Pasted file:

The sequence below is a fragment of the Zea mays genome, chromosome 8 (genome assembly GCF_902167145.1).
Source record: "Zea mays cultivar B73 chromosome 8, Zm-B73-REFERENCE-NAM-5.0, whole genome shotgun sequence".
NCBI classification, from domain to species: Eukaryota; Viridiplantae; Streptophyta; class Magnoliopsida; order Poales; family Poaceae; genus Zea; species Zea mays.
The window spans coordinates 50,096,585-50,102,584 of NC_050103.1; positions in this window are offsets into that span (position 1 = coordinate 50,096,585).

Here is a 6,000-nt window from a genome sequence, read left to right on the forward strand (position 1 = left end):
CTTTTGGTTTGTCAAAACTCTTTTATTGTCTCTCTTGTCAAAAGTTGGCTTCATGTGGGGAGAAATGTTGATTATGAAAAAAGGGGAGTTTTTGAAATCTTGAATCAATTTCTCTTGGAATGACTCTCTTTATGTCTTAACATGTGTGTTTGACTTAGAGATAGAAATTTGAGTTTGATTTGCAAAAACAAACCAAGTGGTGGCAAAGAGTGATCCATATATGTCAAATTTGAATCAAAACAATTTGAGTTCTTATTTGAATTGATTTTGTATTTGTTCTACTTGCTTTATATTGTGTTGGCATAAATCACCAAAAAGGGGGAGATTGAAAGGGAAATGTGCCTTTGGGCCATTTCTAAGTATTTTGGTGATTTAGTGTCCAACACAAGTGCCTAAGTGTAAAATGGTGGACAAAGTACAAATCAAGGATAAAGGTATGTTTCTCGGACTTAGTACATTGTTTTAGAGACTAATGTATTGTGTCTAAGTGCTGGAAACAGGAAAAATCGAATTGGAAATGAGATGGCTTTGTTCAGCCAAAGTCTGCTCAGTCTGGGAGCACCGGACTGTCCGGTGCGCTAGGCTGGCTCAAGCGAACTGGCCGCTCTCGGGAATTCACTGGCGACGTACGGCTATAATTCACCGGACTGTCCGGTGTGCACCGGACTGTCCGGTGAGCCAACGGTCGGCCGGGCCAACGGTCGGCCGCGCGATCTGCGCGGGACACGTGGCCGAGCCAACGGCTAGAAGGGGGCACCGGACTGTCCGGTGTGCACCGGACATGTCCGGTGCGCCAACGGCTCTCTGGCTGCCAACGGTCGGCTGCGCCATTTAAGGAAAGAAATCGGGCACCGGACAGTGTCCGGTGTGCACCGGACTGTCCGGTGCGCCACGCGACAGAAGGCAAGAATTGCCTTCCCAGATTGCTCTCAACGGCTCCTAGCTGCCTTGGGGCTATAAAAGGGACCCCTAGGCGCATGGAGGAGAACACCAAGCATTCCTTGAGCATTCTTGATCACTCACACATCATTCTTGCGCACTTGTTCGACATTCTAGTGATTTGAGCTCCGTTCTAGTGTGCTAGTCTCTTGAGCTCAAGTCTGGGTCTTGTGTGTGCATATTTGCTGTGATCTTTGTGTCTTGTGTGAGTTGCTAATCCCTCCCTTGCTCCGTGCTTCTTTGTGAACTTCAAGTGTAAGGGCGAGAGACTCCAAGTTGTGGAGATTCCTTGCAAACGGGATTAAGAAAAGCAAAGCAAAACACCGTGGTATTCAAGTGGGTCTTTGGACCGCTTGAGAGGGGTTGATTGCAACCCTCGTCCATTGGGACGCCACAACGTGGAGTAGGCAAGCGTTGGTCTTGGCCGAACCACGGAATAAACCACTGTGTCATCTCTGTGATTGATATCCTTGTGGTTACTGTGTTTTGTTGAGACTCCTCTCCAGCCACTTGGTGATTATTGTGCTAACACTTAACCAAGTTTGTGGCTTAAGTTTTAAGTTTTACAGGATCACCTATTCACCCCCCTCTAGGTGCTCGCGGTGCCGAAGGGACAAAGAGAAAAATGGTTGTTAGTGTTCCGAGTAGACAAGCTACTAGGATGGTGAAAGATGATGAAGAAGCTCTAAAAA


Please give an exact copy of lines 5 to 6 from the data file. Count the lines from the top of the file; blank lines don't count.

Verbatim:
Here is a 6,000-nt window from a genome sequence, read left to right on the forward strand (position 1 = left end):
CTTTTGGTTTGTCAAAACTCTTTTATTGTCTCTCTTGTCAAAAGTTGGCTTCATGTGGGGAGAAATGTTGATTATGAAAAAAGGGGAGTTTTTGAAATCTTGAATCAATTTCTCTTGGAATGACTCTCTTTATGTCTTAACATGTGTGTTTGACTTAGAGATAGAAATTTGAGTTTGATTTGCAAAAACAAACCAAGTGGTGGCAAAGAGTGATCCATATATGTCAAATTTGAATCAAAACAATTTGAGTTCTTATTTGAATTGATTTTGTATTTGTTCTACTTGCTTTATATTGTGTTGGCATAAATCACCAAAAAGGGGGAGATTGAAAGGGAAATGTGCCTTTGGGCCATTTCTAAGTATTTTGGTGATTTAGTGTCCAACACAAGTGCCTAAGTGTAAAATGGTGGACAAAGTACAAATCAAGGATAAAGGTATGTTTCTCGGACTTAGTACATTGTTTTAGAGACTAATGTATTGTGTCTAAGTGCTGGAAACAGGAAAAATCGAATTGGAAATGAGATGGCTTTGTTCAGCCAAAGTCTGCTCAGTCTGGGAGCACCGGACTGTCCGGTGCGCTAGGCTGGCTCAAGCGAACTGGCCGCTCTCGGGAATTCACTGGCGACGTACGGCTATAATTCACCGGACTGTCCGGTGTGCACCGGACTGTCCGGTGAGCCAACGGTCGGCCGGGCCAACGGTCGGCCGCGCGATCTGCGCGGGACACGTGGCCGAGCCAACGGCTAGAAGGGGGCACCGGACTGTCCGGTGTGCACCGGACATGTCCGGTGCGCCAACGGCTCTCTGGCTGCCAACGGTCGGCTGCGCCATTTAAGGAAAGAAATCGGGCACCGGACAGTGTCCGGTGTGCACCGGACTGTCCGGTGCGCCACGCGACAGAAGGCAAGAATTGCCTTCCCAGATTGCTCTCAACGGCTCCTAGCTGCCTTGGGGCTATAAAAGGGACCCCTAGGCGCATGGAGGAGAACACCAAGCATTCCTTGAGCATTCTTGATCACTCACACATCATTCTTGCGCACTTGTTCGACATTCTAGTGATTTGAGCTCCGTTCTAGTGTGCTAGTCTCTTGAGCTCAAGTCTGGGTCTTGTGTGTGCATATTTGCTGTGATCTTTGTGTCTTGTGTGAGTTGCTAATCCCTCCCTTGCTCCGTGCTTCTTTGTGAACTTCAAGTGTAAGGGCGAGAGACTCCAAGTTGTGGAGATTCCTTGCAAACGGGATTAAGAAAAGCAAAGCAAAACACCGTGGTATTCAAGTGGGTCTTTGGACCGCTTGAGAGGGGTTGATTGCAACCCTCGTCCATTGGGACGCCACAACGTGGAGTAGGCAAGCGTTGGTCTTGGCCGAACCACGGAATAAACCACTGTGTCATCTCTGTGATTGATATCCTTGTGGTTACTGTGTTTTGTTGAGACTCCTCTCCAGCCACTTGGTGATTATTGTGCTAACACTTAACCAAGTTTGTGGCTTAAGTTTTAAGTTTTACAGGATCACCTATTCACCCCCCTCTAGGTGCTCGCGGTGCCGAAGGGACAAAGAGAAAAATGGTTGTTAGTGTTCCGAGTAGACAAGCTACTAGGATGGTGAAAGATGATGAAGAAGCTCTAAAAA